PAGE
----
On 1st July 1916 British infantry engaged in one of the most bloody battles in history; the Somme Offensive. The plan was simple; for seven days prior, the British Expeditionary Forces would rain down heavy shells on the German front lines. During that period, almost two million shells fell on the German lines. In the last hour of the bombardment 3,500 shells per minute were fired by British guns making it the largest bombardment to that point in the history of warfare. The belief was that the bombardment would knock out the German strength and allow the infantry to take the field.
At 7.30 am on July 1st a synchronized silence fell over the battle-field. When the whistle blew thousands of infantry-men followed their officers over the top and out into open land. There was high expectation, even a jovial spirit, in the belief that this was the beginning of the end of the war. Reports in the papers afterwards told of officers kicking soccer balls as they led their men into battle. Four days later James Rowell, still training in Bramshott, recorded in his diary “the war news is splendid these days.”
On the front lines however, it was a different story. As the infantry went over the top German MG-80 machine guns opened up with ferocious fire. With 500 bullets a minute the British forces were mowed down in their thousands. By the end of that first day 20,000 men were dead and another 40,000 wounded. This day is remembered as one of the greatest disasters in military history.
The attrition continued for another four and a half months. Although no Canadian infantry units were involved on the first day of the Somme Offensive two batteries of heavy supported the assault. The Canadians would have their day at the Somme and they would prove their worth to the war effort. The 4th Division was engaged in the middle of September at the Battle of Courcelette.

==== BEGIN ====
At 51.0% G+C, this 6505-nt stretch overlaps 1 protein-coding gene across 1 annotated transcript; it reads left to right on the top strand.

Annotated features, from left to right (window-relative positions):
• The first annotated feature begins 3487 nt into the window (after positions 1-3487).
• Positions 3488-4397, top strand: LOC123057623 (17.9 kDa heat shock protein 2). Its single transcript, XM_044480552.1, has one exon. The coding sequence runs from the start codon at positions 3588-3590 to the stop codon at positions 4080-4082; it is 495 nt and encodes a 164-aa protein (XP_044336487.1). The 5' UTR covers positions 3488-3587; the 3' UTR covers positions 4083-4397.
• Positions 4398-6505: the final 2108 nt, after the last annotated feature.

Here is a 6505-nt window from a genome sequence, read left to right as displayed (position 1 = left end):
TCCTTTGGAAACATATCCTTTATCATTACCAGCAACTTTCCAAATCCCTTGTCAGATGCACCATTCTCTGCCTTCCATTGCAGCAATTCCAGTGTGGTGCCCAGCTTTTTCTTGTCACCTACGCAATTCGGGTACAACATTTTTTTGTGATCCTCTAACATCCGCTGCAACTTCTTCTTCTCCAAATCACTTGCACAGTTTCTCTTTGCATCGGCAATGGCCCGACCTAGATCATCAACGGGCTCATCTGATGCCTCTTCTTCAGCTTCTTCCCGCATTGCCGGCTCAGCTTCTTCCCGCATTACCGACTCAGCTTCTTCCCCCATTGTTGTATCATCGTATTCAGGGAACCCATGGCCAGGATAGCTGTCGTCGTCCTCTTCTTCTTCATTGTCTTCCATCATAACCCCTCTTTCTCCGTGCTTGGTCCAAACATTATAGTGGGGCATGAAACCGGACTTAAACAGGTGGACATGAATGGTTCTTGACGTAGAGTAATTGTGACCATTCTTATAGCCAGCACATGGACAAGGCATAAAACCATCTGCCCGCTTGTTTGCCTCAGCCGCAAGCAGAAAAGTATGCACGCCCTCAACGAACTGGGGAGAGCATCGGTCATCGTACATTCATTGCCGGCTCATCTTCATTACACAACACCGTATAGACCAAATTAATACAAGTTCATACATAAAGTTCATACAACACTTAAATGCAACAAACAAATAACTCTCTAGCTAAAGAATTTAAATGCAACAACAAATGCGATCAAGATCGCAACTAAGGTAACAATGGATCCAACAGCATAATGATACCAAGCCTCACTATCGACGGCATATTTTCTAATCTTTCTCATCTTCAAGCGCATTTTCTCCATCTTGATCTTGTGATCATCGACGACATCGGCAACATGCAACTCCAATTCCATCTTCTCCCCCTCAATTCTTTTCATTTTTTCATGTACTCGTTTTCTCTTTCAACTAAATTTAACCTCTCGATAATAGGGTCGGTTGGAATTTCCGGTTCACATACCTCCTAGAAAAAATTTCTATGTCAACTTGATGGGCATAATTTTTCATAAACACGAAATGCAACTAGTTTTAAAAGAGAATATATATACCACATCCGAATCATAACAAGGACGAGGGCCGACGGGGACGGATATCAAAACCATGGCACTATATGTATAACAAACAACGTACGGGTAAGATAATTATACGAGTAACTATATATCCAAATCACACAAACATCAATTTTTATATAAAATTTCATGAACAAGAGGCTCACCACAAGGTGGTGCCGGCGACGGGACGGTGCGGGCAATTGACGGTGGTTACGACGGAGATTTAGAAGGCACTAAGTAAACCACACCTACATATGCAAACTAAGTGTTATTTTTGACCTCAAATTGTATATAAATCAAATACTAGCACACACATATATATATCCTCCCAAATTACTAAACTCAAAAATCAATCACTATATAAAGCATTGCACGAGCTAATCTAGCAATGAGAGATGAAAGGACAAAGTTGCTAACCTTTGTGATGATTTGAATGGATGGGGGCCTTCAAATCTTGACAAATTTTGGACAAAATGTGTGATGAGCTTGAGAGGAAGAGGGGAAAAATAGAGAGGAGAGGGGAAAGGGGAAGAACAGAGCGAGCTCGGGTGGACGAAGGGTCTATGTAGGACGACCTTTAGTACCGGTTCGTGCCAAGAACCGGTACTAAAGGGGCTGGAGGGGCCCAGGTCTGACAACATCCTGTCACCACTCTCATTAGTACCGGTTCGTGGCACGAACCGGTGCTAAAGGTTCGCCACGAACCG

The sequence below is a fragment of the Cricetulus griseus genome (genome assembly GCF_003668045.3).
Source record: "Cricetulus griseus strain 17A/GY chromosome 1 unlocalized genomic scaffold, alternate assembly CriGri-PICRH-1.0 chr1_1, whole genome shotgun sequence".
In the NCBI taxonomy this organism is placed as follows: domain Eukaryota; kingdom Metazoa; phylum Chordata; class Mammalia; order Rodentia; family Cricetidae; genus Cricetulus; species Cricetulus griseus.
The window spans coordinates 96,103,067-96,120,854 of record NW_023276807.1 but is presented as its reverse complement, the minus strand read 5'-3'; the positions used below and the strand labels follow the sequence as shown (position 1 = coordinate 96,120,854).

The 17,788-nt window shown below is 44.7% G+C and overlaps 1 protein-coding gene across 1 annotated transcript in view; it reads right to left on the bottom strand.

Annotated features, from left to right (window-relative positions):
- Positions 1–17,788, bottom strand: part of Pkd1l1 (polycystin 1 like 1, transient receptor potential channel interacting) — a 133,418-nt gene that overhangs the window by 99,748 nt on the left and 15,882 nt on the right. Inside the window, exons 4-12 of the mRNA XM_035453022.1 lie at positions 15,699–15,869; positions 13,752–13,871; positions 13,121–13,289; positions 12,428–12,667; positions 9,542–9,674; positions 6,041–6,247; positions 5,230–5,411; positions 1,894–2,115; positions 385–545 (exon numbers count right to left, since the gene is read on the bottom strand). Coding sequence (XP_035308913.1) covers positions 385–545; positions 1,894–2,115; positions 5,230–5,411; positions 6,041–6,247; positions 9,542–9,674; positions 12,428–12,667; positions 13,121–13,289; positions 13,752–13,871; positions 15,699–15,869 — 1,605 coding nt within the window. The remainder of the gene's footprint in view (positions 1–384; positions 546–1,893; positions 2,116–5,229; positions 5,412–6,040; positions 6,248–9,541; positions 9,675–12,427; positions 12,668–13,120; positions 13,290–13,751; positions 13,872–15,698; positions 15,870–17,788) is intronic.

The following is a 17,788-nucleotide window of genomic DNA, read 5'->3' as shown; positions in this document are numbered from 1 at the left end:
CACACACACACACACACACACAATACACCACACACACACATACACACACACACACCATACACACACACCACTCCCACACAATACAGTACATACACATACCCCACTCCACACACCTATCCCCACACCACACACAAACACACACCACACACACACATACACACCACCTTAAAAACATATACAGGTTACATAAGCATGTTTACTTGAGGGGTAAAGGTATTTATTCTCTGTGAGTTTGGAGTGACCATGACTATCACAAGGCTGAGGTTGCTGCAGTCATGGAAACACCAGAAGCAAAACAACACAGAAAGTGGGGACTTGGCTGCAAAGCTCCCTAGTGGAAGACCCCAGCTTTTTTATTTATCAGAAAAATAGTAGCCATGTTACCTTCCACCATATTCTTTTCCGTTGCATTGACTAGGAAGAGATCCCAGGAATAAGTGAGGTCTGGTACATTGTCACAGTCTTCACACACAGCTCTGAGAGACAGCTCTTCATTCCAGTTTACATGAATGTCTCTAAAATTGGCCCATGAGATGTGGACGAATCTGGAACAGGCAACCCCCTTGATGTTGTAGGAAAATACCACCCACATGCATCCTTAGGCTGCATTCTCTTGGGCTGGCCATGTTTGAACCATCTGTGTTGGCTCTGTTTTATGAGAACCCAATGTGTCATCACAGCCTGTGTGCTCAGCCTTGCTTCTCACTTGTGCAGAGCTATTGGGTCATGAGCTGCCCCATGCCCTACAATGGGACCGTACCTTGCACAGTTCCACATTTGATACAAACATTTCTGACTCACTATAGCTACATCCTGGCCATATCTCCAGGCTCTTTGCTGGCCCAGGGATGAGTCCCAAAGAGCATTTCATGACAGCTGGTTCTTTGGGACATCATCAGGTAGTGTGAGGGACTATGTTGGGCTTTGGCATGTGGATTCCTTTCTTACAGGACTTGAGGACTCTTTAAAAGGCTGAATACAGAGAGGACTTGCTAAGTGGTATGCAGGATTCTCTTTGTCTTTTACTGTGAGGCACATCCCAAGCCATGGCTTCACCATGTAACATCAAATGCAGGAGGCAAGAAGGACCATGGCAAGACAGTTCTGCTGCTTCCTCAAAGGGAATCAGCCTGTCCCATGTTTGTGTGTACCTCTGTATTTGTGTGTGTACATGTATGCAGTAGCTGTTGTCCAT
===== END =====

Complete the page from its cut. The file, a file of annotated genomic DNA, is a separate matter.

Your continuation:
However, the 1st of July, being Dominion Day, King George V inspected the Canadian troops at Hankley Common, some seven miles from the Bramshott camp. James recorded;
Today we went on a route march and were inspected by the king. I saw the king and the officers with him distinctly.
The Diary of the 11th recorded this special day also.
The actual inspection on July 1st, by the King was a memorable event. A happier celebration of Dominion Day under the circumstances would have been difficult to conceive. The Field Ambulances, being at the rear of the March past, had a good view of the waves of infantrymen swinging past His majesty to the rhythm of the music of the band and to the flashing of a myriad of bayonets, like the play of sunlight on the ruffed bosom of a lake. Nor will the rattling noise of line after line of artillery as they turned from the straight of the march past and raced down the slope to their positions, be readily forgotten. Before the march past, His Majesty, who was accompanied by Lord French, rode round the various lines, thereby enabling every man to get a good view of his person. The review loses with ringing cheers for the King, who later expressed the pleasure and satisfaction the day had afforded him.